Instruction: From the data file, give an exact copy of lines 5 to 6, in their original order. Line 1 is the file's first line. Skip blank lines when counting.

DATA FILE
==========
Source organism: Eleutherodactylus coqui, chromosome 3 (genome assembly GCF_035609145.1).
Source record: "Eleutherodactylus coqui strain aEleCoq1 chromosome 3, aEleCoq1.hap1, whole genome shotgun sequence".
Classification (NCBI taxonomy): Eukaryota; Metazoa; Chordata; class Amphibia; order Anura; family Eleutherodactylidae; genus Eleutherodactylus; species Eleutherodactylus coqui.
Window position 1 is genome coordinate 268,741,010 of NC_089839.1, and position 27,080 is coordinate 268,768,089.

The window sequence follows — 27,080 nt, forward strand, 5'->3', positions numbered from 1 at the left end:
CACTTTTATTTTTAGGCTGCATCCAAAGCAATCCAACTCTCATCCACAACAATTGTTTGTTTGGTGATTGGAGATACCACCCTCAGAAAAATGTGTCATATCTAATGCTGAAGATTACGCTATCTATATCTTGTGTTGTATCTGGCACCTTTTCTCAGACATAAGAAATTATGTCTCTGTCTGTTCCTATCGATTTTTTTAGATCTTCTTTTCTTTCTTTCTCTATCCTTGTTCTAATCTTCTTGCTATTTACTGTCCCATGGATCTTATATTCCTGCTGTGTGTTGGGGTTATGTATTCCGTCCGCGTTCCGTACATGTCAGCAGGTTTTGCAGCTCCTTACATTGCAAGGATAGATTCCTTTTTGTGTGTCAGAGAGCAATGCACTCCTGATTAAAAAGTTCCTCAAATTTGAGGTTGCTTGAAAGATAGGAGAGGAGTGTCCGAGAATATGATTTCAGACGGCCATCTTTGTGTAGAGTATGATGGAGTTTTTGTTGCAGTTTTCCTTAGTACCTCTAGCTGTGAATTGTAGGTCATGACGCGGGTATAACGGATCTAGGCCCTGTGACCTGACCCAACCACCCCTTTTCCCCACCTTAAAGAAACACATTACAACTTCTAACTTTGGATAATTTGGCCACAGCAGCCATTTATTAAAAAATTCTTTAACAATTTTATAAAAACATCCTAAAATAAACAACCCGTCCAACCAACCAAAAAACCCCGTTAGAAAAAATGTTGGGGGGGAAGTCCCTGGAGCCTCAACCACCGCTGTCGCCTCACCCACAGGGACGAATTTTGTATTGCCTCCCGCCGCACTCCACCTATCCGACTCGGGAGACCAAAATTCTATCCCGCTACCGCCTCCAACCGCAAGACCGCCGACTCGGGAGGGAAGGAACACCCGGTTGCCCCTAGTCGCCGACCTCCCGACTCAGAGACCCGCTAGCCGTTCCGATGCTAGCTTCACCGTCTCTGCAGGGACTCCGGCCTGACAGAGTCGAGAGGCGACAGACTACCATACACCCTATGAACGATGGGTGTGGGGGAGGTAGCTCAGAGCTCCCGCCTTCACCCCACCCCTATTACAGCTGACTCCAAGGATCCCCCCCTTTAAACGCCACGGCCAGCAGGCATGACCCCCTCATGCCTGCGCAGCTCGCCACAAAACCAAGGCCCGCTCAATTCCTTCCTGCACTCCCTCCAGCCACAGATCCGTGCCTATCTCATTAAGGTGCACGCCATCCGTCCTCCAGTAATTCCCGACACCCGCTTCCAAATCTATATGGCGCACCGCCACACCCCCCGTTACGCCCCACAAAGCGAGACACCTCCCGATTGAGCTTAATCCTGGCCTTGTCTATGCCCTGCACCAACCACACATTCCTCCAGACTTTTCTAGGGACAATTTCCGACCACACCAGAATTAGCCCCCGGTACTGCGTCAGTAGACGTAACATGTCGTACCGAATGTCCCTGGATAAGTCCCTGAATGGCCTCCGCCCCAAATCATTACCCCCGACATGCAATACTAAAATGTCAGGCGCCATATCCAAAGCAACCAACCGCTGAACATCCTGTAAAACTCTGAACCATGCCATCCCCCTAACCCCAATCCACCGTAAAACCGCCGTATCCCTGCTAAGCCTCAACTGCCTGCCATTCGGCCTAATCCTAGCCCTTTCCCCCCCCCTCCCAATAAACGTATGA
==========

The window sequence follows — 27,080 nt, forward strand, 5'->3', positions numbered from 1 at the left end:
CACTTTTATTTTTAGGCTGCATCCAAAGCAATCCAACTCTCATCCACAACAATTGTTTGTTTGGTGATTGGAGATACCACCCTCAGAAAAATGTGTCATATCTAATGCTGAAGATTACGCTATCTATATCTTGTGTTGTATCTGGCACCTTTTCTCAGACATAAGAAATTATGTCTCTGTCTGTTCCTATCGATTTTTTTAGATCTTCTTTTCTTTCTTTCTCTATCCTTGTTCTAATCTTCTTGCTATTTACTGTCCCATGGATCTTATATTCCTGCTGTGTGTTGGGGTTATGTATTCCGTCCGCGTTCCGTACATGTCAGCAGGTTTTGCAGCTCCTTACATTGCAAGGATAGATTCCTTTTTGTGTGTCAGAGAGCAATGCACTCCTGATTAAAAAGTTCCTCAAATTTGAGGTTGCTTGAAAGATAGGAGAGGAGTGTCCGAGAATATGATTTCAGACGGCCATCTTTGTGTAGAGTATGATGGAGTTTTTGTTGCAGTTTTCCTTAGTACCTCTAGCTGTGAATTGTAGGTCATGACGCGGGTATAACGGATCTAGGCCCTGTGACCTGACCCAACCACCCCTTTTCCCCACCTTAAAGAAACACATTACAACTTCTAACTTTGGATAATTTGGCCACAGCAGCCATTTATTAAAAAATTCTTTAACAATTTTATAAAAACATCCTAAAATAAACAACCCGTCCAACCAACCAAAAAACCCCGTTAGAAAAAATGTTGGGGGGGAAGTCCCTGGAGCCTCAACCACCGCTGTCGCCTCACCCACAGGGACGAATTTTGTATTGCCTCCCGCCGCACTCCACCTATCCGACTCGGGAGACCAAAATTCTATCCCGCTACCGCCTCCAACCGCAAGACCGCCGACTCGGGAGGGAAGGAACACCCGGTTGCCCCTAGTCGCCGACCTCCCGACTCAGAGACCCGCTAGCCGTTCCGATGCTAGCTTCACCGTCTCTGCAGGGACTCCGGCCTGACAGAGTCGAGAGGCGACAGACTACCATACACCCTATGAACGATGGGTGTGGGGGAGGTAGCTCAGAGCTCCCGCCTTCACCCCACCCCTATTACAGCTGACTCCAAGGATCCCCCCCTTTAAACGCCACGGCCAGCAGGCATGACCCCCTCATGCCTGCGCAGCTCGCCACAAAACCAAGGCCCGCTCAATTCCTTCCTGCACTCCCTCCAGCCACAGATCCGTGCCTATCTCATTAAGGTGCACGCCATCCGTCCTCCAGTAATTCCCGACACCCGCTTCCAAATCTATATGGCGCACCGCCACACCCCCCGTTACGCCCCACAAAGCGAGACACCTCCCGATTGAGCTTAATCCTGGCCTTGTCTATGCCCTGCACCAACCACACATTCCTCCAGACTTTTCTAGGGACAATTTCCGACCACACCAGAATTAGCCCCCGGTACTGCGTCAGTAGACGTAACATGTCGTACCGAATGTCCCTGGATAAGTCCCTGAATGGCCTCCGCCCCAAATCATTACCCCCGACATGCAATACTAAAATGTCAGGCGCCATATCCAAAGCAACCAACCGCTGAACATCCTGTAAAACTCTGAACCATGCCATCCCCCTAACCCCAATCCACCGTAAAACCGCCGTATCCCTGCTAAGCCTCAACTGCCTGCCATTCGGCCTAATCCTAGCCCTTTCCCCCCCCCTCCCAATAAACGTATGA